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Arthur Conan Doyle: the creator of Sherlock Holmes

Arthur Conan Doyle: the creator of Sherlock Holmes

The grave of Sir Arthur Conan Doyle (1859 – 1930), creator of the world’s most famous fictional detective Sherlock Holmes, is under a large tree in Minstead churchyard.

After studying medicine, Conan Doyle set up in practice and wrote short stories at his desk while he waited for patients to arrive.  They never came but his writing career flourished: such was the popularity of his Sherlock Holmes character that he had to revive the detective after killing him off in The Final Problem.

Conan Doyle wanted to focus instead on his historical novels, and it was while researching for The White Company – said to be his favourite work – that he discovered the New Forest.  This led to him buying a country home, Bignell Wood, near Minstead, as a birthday present for his second wife Jean, and the couple used it as a rural retreat from their main home at Crowborough in East Sussex.  The village of Minstead featured strongly in The White Company.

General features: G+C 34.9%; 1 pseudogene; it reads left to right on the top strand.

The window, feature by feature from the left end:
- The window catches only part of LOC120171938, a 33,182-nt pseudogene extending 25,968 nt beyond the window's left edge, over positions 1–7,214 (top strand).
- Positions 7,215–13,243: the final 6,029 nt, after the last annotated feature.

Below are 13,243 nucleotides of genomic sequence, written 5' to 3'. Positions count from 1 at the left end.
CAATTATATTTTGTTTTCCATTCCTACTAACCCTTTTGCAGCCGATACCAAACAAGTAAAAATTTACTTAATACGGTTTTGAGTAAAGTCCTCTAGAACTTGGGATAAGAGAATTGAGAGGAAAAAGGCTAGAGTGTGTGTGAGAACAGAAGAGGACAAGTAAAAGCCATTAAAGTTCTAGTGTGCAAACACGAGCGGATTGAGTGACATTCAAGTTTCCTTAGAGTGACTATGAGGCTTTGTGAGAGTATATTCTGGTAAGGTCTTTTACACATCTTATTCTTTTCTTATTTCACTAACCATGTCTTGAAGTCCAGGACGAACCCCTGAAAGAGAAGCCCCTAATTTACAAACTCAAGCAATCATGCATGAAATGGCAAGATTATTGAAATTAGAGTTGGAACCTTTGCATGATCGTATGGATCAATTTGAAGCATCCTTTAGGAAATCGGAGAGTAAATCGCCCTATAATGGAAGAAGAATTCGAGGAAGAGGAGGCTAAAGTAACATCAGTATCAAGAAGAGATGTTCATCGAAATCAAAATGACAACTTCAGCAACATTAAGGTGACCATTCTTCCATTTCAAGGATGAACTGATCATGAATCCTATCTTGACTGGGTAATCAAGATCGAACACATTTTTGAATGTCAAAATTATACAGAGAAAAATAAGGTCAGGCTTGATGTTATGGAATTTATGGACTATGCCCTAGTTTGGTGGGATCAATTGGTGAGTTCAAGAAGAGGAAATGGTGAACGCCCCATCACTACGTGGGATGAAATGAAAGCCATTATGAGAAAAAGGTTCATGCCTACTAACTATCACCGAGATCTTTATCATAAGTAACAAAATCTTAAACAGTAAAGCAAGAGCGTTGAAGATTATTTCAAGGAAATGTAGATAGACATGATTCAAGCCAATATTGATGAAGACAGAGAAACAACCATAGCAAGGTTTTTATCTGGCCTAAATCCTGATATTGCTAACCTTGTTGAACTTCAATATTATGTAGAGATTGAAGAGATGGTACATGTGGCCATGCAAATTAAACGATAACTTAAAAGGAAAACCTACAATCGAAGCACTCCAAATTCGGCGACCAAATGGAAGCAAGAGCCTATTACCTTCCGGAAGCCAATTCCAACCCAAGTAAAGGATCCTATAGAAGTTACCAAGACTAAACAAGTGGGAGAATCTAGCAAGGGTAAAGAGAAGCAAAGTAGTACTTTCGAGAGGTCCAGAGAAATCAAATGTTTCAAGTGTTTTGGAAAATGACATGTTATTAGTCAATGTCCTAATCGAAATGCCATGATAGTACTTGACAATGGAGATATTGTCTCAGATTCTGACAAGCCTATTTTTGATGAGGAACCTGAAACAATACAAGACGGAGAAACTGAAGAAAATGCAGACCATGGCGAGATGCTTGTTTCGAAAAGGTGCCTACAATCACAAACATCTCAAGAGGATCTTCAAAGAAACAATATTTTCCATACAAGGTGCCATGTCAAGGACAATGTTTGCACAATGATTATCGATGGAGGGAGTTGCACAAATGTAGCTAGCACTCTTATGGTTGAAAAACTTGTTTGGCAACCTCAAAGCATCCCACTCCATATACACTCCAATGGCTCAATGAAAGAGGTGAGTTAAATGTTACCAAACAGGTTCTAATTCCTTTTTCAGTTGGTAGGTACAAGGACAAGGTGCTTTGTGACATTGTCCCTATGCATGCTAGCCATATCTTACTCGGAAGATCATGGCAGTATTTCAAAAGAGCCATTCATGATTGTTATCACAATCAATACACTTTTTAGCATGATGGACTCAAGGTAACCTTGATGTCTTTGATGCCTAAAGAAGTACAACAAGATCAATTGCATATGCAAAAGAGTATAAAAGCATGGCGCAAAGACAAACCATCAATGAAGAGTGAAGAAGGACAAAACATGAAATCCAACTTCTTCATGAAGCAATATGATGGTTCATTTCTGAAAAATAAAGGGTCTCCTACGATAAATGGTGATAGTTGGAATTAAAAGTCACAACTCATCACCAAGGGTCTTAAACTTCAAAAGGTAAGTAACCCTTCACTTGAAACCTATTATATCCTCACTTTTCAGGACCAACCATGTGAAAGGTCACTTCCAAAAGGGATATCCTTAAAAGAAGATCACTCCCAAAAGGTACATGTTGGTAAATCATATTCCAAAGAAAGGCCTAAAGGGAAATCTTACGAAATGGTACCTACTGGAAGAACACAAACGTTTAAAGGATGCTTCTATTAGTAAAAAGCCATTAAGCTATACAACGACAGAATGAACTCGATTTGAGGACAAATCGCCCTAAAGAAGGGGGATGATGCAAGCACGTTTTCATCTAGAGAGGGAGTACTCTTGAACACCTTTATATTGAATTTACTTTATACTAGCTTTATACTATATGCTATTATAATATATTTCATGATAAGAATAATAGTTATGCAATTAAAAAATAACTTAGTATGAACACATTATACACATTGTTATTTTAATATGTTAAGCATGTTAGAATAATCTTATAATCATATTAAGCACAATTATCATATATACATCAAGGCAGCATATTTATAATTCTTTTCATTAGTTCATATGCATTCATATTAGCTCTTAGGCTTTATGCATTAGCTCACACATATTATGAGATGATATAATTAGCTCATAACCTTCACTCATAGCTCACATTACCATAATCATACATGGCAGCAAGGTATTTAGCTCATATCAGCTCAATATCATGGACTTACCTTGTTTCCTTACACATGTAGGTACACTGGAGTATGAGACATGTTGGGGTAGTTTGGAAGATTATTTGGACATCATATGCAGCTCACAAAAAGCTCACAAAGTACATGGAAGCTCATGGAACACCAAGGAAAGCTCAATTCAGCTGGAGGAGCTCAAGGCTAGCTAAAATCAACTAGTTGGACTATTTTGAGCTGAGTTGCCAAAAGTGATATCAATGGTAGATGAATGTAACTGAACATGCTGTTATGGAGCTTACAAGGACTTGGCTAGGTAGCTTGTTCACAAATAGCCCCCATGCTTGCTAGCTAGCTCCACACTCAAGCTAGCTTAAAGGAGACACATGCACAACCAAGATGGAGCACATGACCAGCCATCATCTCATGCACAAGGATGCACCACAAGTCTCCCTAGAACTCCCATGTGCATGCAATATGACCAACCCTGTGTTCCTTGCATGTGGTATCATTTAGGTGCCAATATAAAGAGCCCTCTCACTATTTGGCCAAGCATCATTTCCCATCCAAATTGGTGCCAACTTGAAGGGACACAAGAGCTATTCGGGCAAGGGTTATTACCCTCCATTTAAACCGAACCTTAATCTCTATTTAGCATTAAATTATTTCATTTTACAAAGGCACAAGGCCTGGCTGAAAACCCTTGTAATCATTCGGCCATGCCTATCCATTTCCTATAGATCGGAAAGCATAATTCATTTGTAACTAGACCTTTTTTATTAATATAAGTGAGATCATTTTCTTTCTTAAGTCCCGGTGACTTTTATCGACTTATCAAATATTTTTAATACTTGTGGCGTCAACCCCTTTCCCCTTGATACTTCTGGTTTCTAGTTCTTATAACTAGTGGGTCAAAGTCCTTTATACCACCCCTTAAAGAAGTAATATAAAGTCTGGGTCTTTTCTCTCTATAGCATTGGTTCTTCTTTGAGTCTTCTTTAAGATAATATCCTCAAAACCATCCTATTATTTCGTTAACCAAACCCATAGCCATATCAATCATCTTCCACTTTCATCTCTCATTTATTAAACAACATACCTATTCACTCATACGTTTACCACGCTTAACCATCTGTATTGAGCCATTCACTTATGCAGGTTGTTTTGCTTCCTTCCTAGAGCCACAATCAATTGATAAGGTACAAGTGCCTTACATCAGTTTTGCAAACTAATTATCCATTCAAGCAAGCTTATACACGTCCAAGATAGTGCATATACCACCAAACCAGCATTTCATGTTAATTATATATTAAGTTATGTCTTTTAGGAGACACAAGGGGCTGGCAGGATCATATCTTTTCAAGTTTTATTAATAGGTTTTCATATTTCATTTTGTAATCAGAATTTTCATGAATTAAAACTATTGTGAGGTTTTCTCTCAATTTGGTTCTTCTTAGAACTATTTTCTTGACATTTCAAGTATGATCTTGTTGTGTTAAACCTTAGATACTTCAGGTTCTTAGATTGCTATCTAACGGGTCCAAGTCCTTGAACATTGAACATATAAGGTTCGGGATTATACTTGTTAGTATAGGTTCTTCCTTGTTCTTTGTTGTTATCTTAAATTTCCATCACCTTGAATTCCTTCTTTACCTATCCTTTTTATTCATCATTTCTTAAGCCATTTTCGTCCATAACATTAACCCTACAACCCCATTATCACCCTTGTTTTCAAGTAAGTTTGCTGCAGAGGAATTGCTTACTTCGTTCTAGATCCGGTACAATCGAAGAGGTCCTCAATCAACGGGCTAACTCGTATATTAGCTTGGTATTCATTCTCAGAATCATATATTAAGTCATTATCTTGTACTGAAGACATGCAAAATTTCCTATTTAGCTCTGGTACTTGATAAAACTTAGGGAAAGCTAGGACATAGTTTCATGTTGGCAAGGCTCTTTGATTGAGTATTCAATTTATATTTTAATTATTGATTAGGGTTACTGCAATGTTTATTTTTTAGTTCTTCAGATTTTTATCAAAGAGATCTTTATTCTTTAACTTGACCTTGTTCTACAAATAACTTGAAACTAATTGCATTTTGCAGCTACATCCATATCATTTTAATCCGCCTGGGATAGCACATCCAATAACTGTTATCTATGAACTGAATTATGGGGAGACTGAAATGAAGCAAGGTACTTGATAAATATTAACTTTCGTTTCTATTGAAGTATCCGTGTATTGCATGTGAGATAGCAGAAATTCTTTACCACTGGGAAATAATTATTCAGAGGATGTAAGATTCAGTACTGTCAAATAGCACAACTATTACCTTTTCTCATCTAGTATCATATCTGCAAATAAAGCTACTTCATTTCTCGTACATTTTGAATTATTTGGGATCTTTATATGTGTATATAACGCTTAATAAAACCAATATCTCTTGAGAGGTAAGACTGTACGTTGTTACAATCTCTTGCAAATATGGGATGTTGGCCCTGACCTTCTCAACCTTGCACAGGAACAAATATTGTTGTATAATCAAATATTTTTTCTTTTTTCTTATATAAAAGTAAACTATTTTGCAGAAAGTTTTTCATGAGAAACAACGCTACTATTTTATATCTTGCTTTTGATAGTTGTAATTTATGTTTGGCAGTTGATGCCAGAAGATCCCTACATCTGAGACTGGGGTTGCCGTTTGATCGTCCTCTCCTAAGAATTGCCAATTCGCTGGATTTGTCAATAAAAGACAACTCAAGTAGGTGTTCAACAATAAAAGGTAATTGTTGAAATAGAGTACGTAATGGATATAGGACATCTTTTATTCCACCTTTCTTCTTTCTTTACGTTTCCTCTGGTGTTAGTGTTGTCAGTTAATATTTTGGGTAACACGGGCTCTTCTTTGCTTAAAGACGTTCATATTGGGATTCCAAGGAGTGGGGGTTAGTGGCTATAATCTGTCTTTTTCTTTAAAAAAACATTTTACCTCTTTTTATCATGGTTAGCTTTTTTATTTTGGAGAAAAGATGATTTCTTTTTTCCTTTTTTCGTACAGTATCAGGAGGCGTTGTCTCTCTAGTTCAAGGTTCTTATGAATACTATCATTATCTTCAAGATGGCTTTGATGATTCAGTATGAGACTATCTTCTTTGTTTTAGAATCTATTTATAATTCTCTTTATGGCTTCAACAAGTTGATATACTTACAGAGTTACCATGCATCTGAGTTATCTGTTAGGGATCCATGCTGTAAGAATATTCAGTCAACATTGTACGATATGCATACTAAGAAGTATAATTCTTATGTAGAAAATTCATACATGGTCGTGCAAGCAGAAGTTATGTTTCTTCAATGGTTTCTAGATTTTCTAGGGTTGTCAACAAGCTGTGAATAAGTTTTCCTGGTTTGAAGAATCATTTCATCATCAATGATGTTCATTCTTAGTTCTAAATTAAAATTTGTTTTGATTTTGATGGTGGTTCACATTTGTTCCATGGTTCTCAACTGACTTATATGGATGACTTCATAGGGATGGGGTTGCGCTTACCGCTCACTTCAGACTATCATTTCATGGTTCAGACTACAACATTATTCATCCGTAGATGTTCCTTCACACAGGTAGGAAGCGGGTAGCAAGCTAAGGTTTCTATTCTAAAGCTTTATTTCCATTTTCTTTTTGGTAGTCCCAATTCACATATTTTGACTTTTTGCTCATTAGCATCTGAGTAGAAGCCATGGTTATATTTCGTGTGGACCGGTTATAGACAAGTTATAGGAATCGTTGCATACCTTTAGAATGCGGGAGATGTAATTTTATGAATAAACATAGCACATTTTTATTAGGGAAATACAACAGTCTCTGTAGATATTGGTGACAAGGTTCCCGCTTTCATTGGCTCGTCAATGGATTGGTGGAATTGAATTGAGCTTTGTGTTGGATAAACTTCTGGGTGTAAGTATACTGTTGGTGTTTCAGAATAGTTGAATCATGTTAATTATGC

Conan Doyle turned to spiritualism following the deaths of several close family members around the time of the First World War. It is said that Bignell Wood was used to hold seances and that local postmen refused to deliver mail to the door; also that Charles Dickens and Joseph Conrad ‘came through’ to Conan Doyle to ask him to complete their unfinished works.

He was first buried in the grounds of his Crowborough estate and his widow was buried alongside him when she died 10 years later.  In 1955, when the last of the Crowborough estate grounds were sold out of the family, the couple’s remains were removed and re-interred at All Saints’ Church in Minstead.

National Park Archaeologist


'Areas of the New Forest were used to test bombs in World War I and II. Please keep away from objects that might be dangerous and notify the police.'

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